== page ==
April is always a wonderfully hopeful month at the Honeybee Sanctuary here in Northern Michigan. Yes, it was snowing earlier this week, and yes, we still have some pretty cold nights - but life is emerging all around us; flowers are opening, insects are hatching, birds are returning, the world all around is quickly going from grey to green. A joyous and busy time of year, where food from the garden is scarce, but the promise of abundance is everywhere.
We had a warm March, with very little snow, and our resident wild honeybees have emerged from their hive in barn wall. This is the earliest we can recall it happening. In years passed we typically don't see any sign of them until some warm sunny day in late April or May when all of a sudden they emerge in full force, going wild for nectar, water, and forage.
This year has been different. We were shocked to see them active at the end of March, and initially were very concerned because there was almost nothing blooming.
Our daughter Linden was there the day they emerged, wearing her customary sparkly pink dress, and rainbow shawl. The bees flocked to her clothing like she was the honey goddess herself. She was covered with Honeybees (and was very pleased about it)!
Within a week the Pussy Willows came through and opened their buds, followed soon after by early season bulbs, and Maples. How did the bees know that these plants would be blooming so early this year? Even though it was a warm March, it was all so unusual, and yet miraculously the plants and pollinators somehow managed to be on the same page.
A brief history of our Barn Honeybees:
We moved into the basement of the barn on Laughing Linden Farm and Sanctuary in June of 2016. Soon after we realized that through a series of cracks in the barn wall, just above our front door, Honeybees were coming and going, evidently part of a robust hive. How long has the hive been living in the barn? We cannot say.
Over the past four years, they have consistently returned every spring. Though threatened by an array of predators and challenges (we once saw a hummingbird stick its beak into the cracks trying to steal honey), and with absolutely no human intervention whatsoever, they continue to survive, and from all indications, thrive. We have never tried opening the cracks to see the hive (though tempted), and intend on continuing to allow them to be completely wild.
There was a period during our first couple summers, when large numbers of bees accidentally flew into the barn apartment via the bathroom fan. It was good entertainment for our then-toddler Linden, but a bit stressful for us. We came up with idea of doing a deep smudging of the apartment (burning dried sage), and since then they have stopped flying in. The intelligence (and instinct) of these little friends is truly astounding. Often we find bees resting (and sometimes giving themselves over to death) in the sun not far from the hive. From time to time we will scoop them up gently in our hands, allowing them to crawl all over our skin, before setting them back down, or they fly off. We really feel like they consider us their friends too.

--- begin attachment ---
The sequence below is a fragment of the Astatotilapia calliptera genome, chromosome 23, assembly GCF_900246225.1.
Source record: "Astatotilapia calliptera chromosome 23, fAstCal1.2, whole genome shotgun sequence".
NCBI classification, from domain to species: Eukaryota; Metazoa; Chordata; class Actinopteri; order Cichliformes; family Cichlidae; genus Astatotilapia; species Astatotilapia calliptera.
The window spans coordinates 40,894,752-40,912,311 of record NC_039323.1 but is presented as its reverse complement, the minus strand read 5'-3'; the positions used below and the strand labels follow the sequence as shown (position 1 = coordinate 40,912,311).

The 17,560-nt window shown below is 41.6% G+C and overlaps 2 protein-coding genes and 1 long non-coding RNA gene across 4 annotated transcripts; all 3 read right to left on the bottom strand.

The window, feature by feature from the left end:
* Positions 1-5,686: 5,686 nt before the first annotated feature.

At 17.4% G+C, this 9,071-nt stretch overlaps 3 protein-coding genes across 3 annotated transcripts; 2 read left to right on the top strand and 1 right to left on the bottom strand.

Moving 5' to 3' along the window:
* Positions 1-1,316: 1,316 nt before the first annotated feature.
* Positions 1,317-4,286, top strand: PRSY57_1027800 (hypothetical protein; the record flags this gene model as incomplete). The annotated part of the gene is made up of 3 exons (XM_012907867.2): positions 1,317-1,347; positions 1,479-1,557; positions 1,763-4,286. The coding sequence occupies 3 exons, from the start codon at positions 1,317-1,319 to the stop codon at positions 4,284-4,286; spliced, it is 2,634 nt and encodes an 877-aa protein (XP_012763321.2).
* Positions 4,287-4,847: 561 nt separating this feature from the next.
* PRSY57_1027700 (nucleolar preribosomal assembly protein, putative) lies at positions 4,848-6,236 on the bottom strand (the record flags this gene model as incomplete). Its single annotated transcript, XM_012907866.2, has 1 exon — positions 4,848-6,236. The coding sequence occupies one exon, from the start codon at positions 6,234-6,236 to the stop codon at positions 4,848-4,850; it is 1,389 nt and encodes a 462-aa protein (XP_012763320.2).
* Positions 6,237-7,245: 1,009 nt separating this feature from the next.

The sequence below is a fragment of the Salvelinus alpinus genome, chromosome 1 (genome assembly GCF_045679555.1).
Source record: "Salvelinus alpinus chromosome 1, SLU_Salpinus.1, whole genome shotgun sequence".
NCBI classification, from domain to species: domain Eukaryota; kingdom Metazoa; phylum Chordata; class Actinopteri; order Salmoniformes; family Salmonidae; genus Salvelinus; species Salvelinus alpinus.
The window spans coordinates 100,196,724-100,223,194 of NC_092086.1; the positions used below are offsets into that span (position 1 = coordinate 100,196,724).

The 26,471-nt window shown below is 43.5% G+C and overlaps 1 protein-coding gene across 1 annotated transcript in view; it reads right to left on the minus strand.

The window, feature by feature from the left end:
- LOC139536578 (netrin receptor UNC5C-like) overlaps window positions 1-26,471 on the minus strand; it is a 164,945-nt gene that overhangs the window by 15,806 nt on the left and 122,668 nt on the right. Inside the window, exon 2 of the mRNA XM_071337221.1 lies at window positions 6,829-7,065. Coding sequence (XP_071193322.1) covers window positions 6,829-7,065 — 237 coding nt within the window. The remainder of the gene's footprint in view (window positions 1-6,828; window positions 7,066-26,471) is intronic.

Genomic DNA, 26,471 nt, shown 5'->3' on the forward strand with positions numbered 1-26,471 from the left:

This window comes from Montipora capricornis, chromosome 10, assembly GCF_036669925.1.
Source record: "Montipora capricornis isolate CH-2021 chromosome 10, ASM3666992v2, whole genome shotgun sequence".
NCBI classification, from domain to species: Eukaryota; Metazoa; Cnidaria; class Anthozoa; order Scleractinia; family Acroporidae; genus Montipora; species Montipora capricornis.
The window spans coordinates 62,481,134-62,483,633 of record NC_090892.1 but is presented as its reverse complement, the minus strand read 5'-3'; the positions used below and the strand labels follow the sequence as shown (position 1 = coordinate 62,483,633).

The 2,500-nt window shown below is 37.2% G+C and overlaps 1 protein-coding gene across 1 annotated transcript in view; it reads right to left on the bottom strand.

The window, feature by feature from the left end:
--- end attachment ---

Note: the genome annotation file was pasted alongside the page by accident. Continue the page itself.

Here are a couple fuzzy picture. They don't do justice to just how active they are right now, but still beautiful.
On another note, in the interest of studying how the natural world deals with viruses, here is a short write up from the founders of Save the Honeybee Foundation:
When there is an invasion in the hive (hive beetles, mites, pathogens, mouse, frog...), the bees will, if they are strong enough, use propolis to create impenetrable boundaries within the hive, sealing off the invader. When bees are able to forage from a diverse array of pollens and nectars, free of environmental toxins such as herbicides and pesticides, then their immune system copes with viruses and molds and bacteria in the hive. On the other hand, when their immune system is impaired due to a lack of that diversity or due to the presence of toxins, they do get weakened, and will use swarming as a strategy and/or simply allow the hive to die.
In our way of beekeeping, it is important to not try to intervene with a dying hive or prop it up artificially, but to let it go and work to create circumstances--abundant, diverse, unpolluted forage--that will strengthen the immune response of the remaining hives in the area.
Ultimately the strong hives that survive will reproduce (through splitting/swarming) and strengthen the gene pool of all the honeybees in the area.
In our view each hive is a single organism, and the immune system of the hive is that organism's immune system.
There is much more to be said, and much of it is said and practiced by Gunther Hauk of Spikenard Biodynamic Farm. Check them out:
Thank you, Caban and David, for sharing this!
As always, nourishment and health is what strengthens communities of living beings, be it honeybees or humans.
Finally, you may be wondering who is writing this blog!?
We are a family of four: Steph, Eran, Linden (age 4), and Avena (age 1). We live on Laughing Linden Farm and Sanctuary, and are the stewards of the Foundations Honeybee Sanctuary.
You can find more information about us and our farm at: www.sacredearthlandscaping.com
Please check back to our website again this summer, as we will be actively updating our "Buzz" page with new posts. There is a LOT going on right now in regards to pollinator awareness, and a ton of projects happening on the sanctuary towards creating habitat, forage, and even a Bee Platform... Stay tuned!
For now - from Laughing Linden Farm and Sanctuary - BEE WELL!
-Save the Honeybee Foundation